program offers assistance, seems wrong

( C ) In the program which is in cooperation with the school system, professional instructors are offering assistance to exceptional children requiring one -to-one contact.
are offering seems wrong

(D) Exceptional children requiring one - to-one contact are offered assistance by professional instructors in the program, which is in cooperation with the school system.
Seems ok, but the which clause is a little awkward?

(E) Exceptional children requiring one-to-one contact, in cooperation with the school system, are being offered assistance by professional instructors In the program
children cooperate with system again, wrong

I'd pick (D).

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Director
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27 Jan 2005, 02:19
D for me.

Why do we always seem to eliminate an option whenever we see the word 'being'? i know it signals continous action.

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Manager
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27 Jan 2005, 03:43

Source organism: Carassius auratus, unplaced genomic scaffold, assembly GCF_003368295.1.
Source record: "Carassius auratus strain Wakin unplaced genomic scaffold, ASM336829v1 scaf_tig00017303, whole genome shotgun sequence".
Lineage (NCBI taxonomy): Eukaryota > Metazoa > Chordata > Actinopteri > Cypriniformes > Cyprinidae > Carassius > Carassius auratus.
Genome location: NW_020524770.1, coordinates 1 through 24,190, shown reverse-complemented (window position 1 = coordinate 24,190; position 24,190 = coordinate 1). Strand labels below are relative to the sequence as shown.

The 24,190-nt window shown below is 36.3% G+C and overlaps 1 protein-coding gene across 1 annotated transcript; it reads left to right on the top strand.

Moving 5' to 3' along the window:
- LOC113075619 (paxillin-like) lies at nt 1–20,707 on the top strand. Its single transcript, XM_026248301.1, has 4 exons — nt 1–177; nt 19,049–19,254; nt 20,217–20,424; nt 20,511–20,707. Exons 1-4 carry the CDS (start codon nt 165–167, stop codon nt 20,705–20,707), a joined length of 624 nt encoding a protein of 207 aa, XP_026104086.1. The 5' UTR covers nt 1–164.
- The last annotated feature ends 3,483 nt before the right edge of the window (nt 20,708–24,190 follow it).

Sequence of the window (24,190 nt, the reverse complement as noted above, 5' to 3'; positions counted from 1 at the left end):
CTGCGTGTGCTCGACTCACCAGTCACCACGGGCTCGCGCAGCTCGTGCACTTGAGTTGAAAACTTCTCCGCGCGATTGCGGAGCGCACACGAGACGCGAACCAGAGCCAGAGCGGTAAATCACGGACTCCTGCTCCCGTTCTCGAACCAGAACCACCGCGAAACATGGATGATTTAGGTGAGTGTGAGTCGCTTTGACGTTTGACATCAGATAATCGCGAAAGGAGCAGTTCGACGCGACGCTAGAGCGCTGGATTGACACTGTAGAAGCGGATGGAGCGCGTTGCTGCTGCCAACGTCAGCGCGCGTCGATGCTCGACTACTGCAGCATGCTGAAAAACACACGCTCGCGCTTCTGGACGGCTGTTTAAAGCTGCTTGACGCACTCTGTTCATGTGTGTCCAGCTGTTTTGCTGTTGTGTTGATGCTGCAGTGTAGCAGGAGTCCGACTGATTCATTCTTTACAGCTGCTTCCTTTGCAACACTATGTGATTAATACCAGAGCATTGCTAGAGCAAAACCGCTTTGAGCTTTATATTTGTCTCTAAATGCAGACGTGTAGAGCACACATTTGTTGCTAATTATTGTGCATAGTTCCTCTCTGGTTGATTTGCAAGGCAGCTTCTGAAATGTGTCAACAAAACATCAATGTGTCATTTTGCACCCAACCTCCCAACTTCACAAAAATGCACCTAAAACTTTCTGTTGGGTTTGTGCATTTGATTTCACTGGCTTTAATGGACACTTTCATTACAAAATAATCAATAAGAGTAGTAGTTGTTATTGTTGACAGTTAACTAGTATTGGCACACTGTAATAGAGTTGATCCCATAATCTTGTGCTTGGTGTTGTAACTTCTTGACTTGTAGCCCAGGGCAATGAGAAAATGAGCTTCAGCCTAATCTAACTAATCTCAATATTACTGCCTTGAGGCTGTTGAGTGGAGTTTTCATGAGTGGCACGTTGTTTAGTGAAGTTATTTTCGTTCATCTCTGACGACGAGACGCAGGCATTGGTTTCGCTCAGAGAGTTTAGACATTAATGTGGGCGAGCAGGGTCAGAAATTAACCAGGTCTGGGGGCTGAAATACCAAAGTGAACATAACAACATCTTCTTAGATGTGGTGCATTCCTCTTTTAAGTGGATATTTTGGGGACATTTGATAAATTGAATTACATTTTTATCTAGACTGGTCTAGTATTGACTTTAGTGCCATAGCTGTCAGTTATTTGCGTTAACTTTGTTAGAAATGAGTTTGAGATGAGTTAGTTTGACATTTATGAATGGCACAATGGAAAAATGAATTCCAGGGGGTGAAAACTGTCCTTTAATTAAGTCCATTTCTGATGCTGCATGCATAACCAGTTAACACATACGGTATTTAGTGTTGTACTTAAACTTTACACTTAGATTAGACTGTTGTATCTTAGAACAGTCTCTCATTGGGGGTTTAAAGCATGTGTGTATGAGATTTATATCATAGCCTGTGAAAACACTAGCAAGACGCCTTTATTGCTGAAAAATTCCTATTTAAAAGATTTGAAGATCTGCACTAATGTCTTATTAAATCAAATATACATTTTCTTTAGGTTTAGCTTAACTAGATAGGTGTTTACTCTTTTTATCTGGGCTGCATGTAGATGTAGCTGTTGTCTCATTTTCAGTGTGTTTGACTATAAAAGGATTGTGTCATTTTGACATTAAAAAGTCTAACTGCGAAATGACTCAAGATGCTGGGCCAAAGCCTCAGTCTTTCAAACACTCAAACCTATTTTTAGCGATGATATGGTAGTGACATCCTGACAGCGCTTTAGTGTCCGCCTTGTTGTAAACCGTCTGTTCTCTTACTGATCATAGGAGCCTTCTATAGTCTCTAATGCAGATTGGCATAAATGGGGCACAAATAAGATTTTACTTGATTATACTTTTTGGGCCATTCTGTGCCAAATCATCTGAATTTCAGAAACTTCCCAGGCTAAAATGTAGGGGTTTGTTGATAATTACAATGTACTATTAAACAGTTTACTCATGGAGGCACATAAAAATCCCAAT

I go for D too.even though "which" seems a bit fishy.

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Re: SC - School Program [#permalink]

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27 Jan 2005, 06:45
aryan wrote:
In cooperation with the school system, exceptional children requiring one-to-one contact are offered assistance by professional instructors in the program.

(A) In cooperation with the school system, exceptional children requiring one-to-one contact are offered assistance by professional instructors in the program.
(B) In cooperation with the school system, the program offers assistance by professional instructors to exceptional children requiring one - to-one contact.
( C ) In the program which is in cooperation with the school system, professional instructors are offering assistance to exceptional children requiring one -to-one contact.